Young brain fluid improves memory in old mice
Cerebrospinal fluid (CSF) from young mice can improve memory function in older mice, researchers report in Nature (T. Iram et al. Nature 605, 509–515; 2022).
A direct brain infusion of young CSF probably improves the conductivity of the neurons in ageing mice, which improves the process of making and recalling memories.
CSF is a cocktail of essential ions and nutrients that cushions the brain and spinal cord and is essential for normal brain development. But as mammals age, CSF loses some of its punch. Those changes might affect cells related to memory, says co-author Tal Iram, a neuroscientist at Stanford University in California.
The researchers found that young CSF helps ageing mice to generate more early-stage oligodendrocytes, cells in the brain that produce the insulating sheath around nerve projections and help to maintain brain function.
The team suggest that the improvements are largely due to a specific protein in the fluid.
“This is super exciting from the perspective of basic science, but also looking towards therapeutic applications,” says Maria Lehtinen, a neurobiologist at Boston Children’s Hospital in Massachusetts.
Gender bias worms its way into parasite naming
A study examining the names of nearly 3,000 species of parasitic worm discovered in the past 20 years reveals a markedly higher proportion named after male scientists than after female scientists — and a growing appetite for immortalizing friends and family members in scientific names.
Robert Poulin, an ecological parasitologist at the University of Otago in Dunedin, New Zealand, and his colleagues combed through papers published between 2000 and 2020 that describe roughly 2,900 new species of parasitic worm (R. Poulin et al. Proc. R. Soc. B https://doi.org/htqn; 2022). The team found that well over 1,500 species were named after their host organism, where they were found or a prominent feature of their anatomy.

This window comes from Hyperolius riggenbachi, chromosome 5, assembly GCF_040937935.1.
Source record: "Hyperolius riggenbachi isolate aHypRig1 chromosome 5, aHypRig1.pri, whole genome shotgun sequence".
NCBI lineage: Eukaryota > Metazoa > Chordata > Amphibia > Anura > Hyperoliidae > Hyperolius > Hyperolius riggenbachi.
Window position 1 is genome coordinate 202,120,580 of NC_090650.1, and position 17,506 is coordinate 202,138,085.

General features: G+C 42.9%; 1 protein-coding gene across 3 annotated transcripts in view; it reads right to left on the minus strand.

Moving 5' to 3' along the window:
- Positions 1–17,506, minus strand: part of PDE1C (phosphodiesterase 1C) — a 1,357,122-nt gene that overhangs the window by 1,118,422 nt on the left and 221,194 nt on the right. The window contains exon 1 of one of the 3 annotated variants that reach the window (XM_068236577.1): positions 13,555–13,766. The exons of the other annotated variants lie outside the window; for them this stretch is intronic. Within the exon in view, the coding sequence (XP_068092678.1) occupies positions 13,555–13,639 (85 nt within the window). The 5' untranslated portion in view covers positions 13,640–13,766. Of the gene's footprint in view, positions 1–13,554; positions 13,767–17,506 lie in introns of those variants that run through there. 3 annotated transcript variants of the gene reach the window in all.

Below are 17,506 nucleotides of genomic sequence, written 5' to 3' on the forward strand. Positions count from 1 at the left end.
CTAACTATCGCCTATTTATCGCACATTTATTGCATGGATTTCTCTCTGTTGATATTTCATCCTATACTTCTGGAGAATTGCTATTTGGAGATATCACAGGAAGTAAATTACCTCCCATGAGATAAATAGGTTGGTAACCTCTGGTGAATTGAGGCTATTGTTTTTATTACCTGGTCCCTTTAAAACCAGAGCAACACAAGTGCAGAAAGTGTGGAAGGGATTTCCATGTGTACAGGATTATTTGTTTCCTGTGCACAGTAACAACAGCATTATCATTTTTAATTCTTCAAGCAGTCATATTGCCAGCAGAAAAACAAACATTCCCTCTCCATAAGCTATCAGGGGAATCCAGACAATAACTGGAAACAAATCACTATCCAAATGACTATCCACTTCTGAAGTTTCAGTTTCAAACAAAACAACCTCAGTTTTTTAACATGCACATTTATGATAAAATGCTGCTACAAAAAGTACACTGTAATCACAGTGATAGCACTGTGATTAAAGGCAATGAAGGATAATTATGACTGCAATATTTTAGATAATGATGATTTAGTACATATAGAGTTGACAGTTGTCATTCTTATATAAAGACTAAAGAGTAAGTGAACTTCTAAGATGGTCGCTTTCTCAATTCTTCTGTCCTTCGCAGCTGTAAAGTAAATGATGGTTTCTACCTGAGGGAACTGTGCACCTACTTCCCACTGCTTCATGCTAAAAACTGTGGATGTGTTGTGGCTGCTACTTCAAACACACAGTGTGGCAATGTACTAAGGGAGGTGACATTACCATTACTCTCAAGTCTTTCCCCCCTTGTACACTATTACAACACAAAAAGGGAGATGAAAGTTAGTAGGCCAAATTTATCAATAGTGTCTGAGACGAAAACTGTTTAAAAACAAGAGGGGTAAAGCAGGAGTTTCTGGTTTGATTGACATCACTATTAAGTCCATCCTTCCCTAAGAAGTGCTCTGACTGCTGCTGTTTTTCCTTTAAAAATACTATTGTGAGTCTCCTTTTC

Many others were named after people, ranging from technical assistants to prominent politicians. But just 19% of the 596 species named after eminent scientists were named after women, a percentage that barely changed over the decades (see ‘Parasite name game’). Poulin and his colleagues also noticed an upward trend in the number of parasites named after friends, family members and even pets of the scientists who formally described them. This practice should be discouraged, Poulin argues.
Anemones suggest why sunscreen turns toxic in sea
A common but controversial sunscreen ingredient that is thought to harm corals might do so because of a chemical reaction that causes it to damage cells in the presence of ultraviolet light.
Researchers have discovered that sea anemones, which are similar to corals, make the sun-blocking molecule oxybenzone water-soluble by tacking a sugar onto it. This inadvertently turns oxybenzone into a molecule that — instead of blocking UV light — is activated by sunlight to produce free radicals that can bleach and kill corals. The animals “convert a sunscreen into something that’s essentially the opposite of a sunscreen”, says Djordje Vuckovic, an environmental engineer at Stanford University in California.
It’s not clear how closely these laboratory-based studies mimic the reality of reef ecosystems. The concentration of oxybenzone at a coral reef can vary widely, depending on factors such as tourist activity and water conditions. And other factors threaten the health of coral reefs; these include climate change, ocean acidification, coastal pollution and overfishing. The study, published on 5 May (D. Vuckovic et al. Science 376, 644–648; 2022) does not show where oxybenzone ranks in the list.